“Sell it to me”: House & Homes
By Tiffany Meyers | November 16, 2009
Author’s Note: If you can’t buy your own deluxe apartment in the sky, you may as well write about them. When I viewed condos on assignment for the Trib, I fell for the “cozy” one.
If there were a detox center for square-footage addicts, I’d admit myself. I lived for years in a Manhattan studio, which housed my entire inventory of family heirlooms—a futon and microwave—only with some doing. So when I moved into my comparatively palatial Chicago apartment, I got hooked on space. “I can fit two couches in my new place,” I told a New York friend, conspiratorially, “and I don’t sleep on either of them.”
But I surprised myself recently. When Realtor David Panozzo, Coldwell Banker Residential Brokerage, and I visited three lofts, all in the Southport Corridor and listed under $450,000,I fell under the influence of the first and smallest we saw. True, one property was easy to eliminate. The 1,200-square-foot condo was so angular (imagine a slice of pie, only bigger, and without the fruit filling) that I’d have needed algorithms to address the problem of sofa placement.
But in the next place, a 1,500-square-foot soft loft on Lincoln Avenue, the wide swaths of open space got me momentarily high. The Joffrey could have held rehearsal in the living room alone. And yet, the first condo – a beautifully rehabbed, two-bedroom unit of 1,100 square feet – called me back.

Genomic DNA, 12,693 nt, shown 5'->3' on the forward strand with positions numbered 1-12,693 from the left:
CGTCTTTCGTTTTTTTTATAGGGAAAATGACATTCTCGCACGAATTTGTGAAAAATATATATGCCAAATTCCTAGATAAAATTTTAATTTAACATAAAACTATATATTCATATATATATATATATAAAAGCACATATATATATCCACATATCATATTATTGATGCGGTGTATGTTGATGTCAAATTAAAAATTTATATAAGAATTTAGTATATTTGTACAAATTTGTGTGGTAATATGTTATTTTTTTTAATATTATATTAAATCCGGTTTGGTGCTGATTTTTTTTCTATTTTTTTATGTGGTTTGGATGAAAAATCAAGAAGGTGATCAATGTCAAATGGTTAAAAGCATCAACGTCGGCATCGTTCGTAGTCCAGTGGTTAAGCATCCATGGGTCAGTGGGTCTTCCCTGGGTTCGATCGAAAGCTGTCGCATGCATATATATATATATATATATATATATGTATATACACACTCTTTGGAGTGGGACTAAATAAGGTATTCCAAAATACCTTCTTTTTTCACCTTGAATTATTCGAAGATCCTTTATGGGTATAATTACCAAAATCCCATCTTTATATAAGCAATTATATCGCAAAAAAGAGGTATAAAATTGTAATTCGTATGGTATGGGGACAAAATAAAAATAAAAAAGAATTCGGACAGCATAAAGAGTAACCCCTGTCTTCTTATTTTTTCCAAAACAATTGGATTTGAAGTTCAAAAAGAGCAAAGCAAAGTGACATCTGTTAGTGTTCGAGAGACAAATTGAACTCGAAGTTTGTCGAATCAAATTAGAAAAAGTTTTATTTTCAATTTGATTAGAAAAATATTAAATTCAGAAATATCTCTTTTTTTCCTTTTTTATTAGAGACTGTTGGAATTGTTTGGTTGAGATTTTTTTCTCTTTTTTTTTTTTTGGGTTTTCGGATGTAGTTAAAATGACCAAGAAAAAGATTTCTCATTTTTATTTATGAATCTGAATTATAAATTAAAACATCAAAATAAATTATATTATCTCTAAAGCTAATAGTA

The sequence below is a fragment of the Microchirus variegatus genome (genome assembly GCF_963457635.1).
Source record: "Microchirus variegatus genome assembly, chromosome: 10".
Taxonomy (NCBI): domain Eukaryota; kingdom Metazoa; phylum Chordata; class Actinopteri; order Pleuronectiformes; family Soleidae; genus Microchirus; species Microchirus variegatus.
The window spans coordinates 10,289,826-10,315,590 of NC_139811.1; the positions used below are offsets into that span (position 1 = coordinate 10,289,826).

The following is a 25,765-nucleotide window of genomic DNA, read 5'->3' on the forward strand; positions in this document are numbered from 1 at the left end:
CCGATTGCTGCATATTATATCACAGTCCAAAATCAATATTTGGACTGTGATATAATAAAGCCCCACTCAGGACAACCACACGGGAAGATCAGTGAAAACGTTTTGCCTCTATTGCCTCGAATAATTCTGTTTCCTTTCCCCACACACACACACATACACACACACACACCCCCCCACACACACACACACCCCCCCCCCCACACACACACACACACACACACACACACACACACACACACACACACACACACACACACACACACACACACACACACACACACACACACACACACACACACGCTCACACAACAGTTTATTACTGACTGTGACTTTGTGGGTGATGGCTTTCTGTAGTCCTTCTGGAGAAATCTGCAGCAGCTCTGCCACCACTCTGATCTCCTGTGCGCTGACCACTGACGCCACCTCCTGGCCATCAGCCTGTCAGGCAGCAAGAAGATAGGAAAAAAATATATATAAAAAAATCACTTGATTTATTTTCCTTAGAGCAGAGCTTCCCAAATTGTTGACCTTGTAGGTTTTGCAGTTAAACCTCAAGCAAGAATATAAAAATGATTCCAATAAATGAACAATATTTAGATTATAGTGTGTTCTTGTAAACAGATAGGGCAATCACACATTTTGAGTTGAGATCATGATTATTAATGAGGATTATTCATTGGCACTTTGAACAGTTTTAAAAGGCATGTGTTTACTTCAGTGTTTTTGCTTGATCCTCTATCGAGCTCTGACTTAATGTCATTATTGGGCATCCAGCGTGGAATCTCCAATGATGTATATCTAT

Curmudgeons say the same thing about new construction that single people say about members of the opposite sex: “They just don’t make them like they used to.” But the conversion of 3133 N. Lakewood Ave. pays great attention to detail-solid-core doors, tuck-pointing, Pella windows.
Built in 1920, the factory building, just blocks away from the chic restaurants and shops that have made this neighborhood so appealing in the last past five or so years, once held the Indiana Indestructible Paint Co. Developer The Macon Group preserved some of the original factory features, including the brick shell and wooden beams. Here and there, the beams emerge from the walls, serving to remind us that the past is prologue.
And then on the other hand: The past is prologue schmo-logue. This corner-unit is adorned with the newest jewelry on the market. The kitchen, which overlooks the living room, features 42-inch upper cabinetry, Kohler fixtures and a fat, granite countertop (1.25 inches). The Viking/Bosch appliance package – considered an upgrade, although it’s included in this list price – makes you feel like a gourmand when you stand near it. (Units without the upgrade feature stainless-steel GE Eterna appliances.)
The master bedroom is simple, but it has the exposed brick for which I am a lifelong sucker, a walk-in closet (for which I am a lifelong sucker), and a bathroom with an oversize shower clad in limestone.
Important things are happening under the flooring too. While floor joists are often spaced 16 inches “on center,” 3133’s joists are spaced closer together, at 14 inches. Translation: Rock-solid construction.
Double dry-walled, demising walls – those between you and your neighbor – and an RC channel (a method to deaden sound) provides superior fire- and soundproofing. As features go, the blown-in floor insulation between you and your overhead neighbor probably doesn’t sound as exciting as, say, the full-size, front-load washer/dryer. But the resulting silence is luxury.
One disappointment: The unstained, “rough-sawn cedar trim” around door frames, which seems intended to connect aesthetically to the original factory beams. But I looked at it from across the room and almost got a splinter. The good news: Some other units have traditional painted trim; plus, you can upgrade to stained cedar if you like. Go for it and call the movers.